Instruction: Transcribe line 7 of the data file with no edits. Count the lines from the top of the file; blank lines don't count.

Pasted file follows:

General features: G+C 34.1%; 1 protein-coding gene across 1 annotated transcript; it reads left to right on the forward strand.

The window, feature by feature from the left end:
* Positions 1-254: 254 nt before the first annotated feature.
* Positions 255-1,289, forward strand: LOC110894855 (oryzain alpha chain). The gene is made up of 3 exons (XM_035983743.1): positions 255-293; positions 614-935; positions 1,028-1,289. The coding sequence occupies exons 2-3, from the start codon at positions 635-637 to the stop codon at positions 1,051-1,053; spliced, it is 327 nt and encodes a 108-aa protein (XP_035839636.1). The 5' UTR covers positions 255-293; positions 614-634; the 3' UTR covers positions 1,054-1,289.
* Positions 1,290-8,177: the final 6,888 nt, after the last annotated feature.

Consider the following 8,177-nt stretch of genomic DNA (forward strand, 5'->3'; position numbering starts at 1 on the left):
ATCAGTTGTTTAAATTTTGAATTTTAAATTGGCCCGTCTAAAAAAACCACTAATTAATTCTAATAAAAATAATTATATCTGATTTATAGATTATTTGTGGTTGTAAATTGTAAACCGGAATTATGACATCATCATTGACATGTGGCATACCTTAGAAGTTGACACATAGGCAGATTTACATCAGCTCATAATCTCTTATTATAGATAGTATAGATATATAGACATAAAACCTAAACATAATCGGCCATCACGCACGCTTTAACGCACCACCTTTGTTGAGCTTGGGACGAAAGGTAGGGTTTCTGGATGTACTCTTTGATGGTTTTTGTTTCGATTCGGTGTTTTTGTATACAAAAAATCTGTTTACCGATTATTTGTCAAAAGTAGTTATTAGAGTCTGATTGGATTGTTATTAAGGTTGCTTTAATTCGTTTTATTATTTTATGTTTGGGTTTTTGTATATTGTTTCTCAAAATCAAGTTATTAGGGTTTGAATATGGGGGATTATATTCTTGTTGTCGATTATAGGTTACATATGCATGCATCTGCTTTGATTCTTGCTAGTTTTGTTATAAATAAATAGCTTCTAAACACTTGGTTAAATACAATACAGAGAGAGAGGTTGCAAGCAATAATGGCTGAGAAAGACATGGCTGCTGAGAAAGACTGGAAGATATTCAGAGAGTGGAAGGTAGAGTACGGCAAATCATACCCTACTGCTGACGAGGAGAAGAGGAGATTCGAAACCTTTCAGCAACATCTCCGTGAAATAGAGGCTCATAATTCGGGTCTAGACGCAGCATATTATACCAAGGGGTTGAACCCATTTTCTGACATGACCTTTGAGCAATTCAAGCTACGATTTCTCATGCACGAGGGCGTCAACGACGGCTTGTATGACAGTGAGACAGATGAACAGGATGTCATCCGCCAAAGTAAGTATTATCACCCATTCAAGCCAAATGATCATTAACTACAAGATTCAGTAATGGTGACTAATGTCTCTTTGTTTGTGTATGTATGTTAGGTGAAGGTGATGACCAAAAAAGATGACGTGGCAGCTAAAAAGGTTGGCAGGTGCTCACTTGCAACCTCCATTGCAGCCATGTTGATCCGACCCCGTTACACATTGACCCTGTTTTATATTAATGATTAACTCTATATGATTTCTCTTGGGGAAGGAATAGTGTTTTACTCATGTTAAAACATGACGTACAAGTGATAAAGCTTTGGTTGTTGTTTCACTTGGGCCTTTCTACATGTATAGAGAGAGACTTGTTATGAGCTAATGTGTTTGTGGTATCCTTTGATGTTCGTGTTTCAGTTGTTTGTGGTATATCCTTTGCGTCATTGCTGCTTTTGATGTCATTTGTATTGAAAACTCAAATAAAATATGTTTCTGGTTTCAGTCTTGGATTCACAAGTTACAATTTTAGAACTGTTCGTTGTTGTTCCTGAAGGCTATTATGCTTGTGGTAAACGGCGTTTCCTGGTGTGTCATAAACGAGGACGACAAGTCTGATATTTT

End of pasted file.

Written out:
ATCAGTTGTTTAAATTTTGAATTTTAAATTGGCCCGTCTAAAAAAACCACTAATTAATTCTAATAAAAATAATTATATCTGATTTATAGATTATTTGTGGTTGTAAATTGTAAACCGGAATTATGACATCATCATTGACATGTGGCATACCTTAGAAGTTGACACATAGGCAGATTTACATCAGCTCATAATCTCTTATTATAGATAGTATAGATATATAGACATAAAACCTAAACATAATCGGCCATCACGCACGCTTTAACGCACCACCTTTGTTGAGCTTGGGACGAAAGGTAGGGTTTCTGGATGTACTCTTTGATGGTTTTTGTTTCGATTCGGTGTTTTTGTATACAAAAAATCTGTTTACCGATTATTTGTCAAAAGTAGTTATTAGAGTCTGATTGGATTGTTATTAAGGTTGCTTTAATTCGTTTTATTATTTTATGTTTGGGTTTTTGTATATTGTTTCTCAAAATCAAGTTATTAGGGTTTGAATATGGGGGATTATATTCTTGTTGTCGATTATAGGTTACATATGCATGCATCTGCTTTGATTCTTGCTAGTTTTGTTATAAATAAATAGCTTCTAAACACTTGGTTAAATACAATACAGAGAGAGAGGTTGCAAGCAATAATGGCTGAGAAAGACATGGCTGCTGAGAAAGACTGGAAGATATTCAGAGAGTGGAAGGTAGAGTACGGCAAATCATACCCTACTGCTGACGAGGAGAAGAGGAGATTCGAAACCTTTCAGCAACATCTCCGTGAAATAGAGGCTCATAATTCGGGTCTAGACGCAGCATATTATACCAAGGGGTTGAACCCATTTTCTGACATGACCTTTGAGCAATTCAAGCTACGATTTCTCATGCACGAGGGCGTCAACGACGGCTTGTATGACAGTGAGACAGATGAACAGGATGTCATCCGCCAAAGTAAGTATTATCACCCATTCAAGCCAAATGATCATTAACTACAAGATTCAGTAATGGTGACTAATGTCTCTTTGTTTGTGTATGTATGTTAGGTGAAGGTGATGACCAAAAAAGATGACGTGGCAGCTAAAAAGGTTGGCAGGTGCTCACTTGCAACCTCCATTGCAGCCATGTTGATCCGACCCCGTTACACATTGACCCTGTTTTATATTAATGATTAACTCTATATGATTTCTCTTGGGGAAGGAATAGTGTTTTACTCATGTTAAAACATGACGTACAAGTGATAAAGCTTTGGTTGTTGTTTCACTTGGGCCTTTCTACATGTATAGAGAGAGACTTGTTATGAGCTAATGTGTTTGTGGTATCCTTTGATGTTCGTGTTTCAGTTGTTTGTGGTATATCCTTTGCGTCATTGCTGCTTTTGATGTCATTTGTATTGAAAACTCAAATAAAATATGTTTCTGGTTTCAGTCTTGGATTCACAAGTTACAATTTTAGAACTGTTCGTTGTTGTTCCTGAAGGCTATTATGCTTGTGGTAAACGGCGTTTCCTGGTGTGTCATAAACGAGGACGACAAGTCTGATATTTT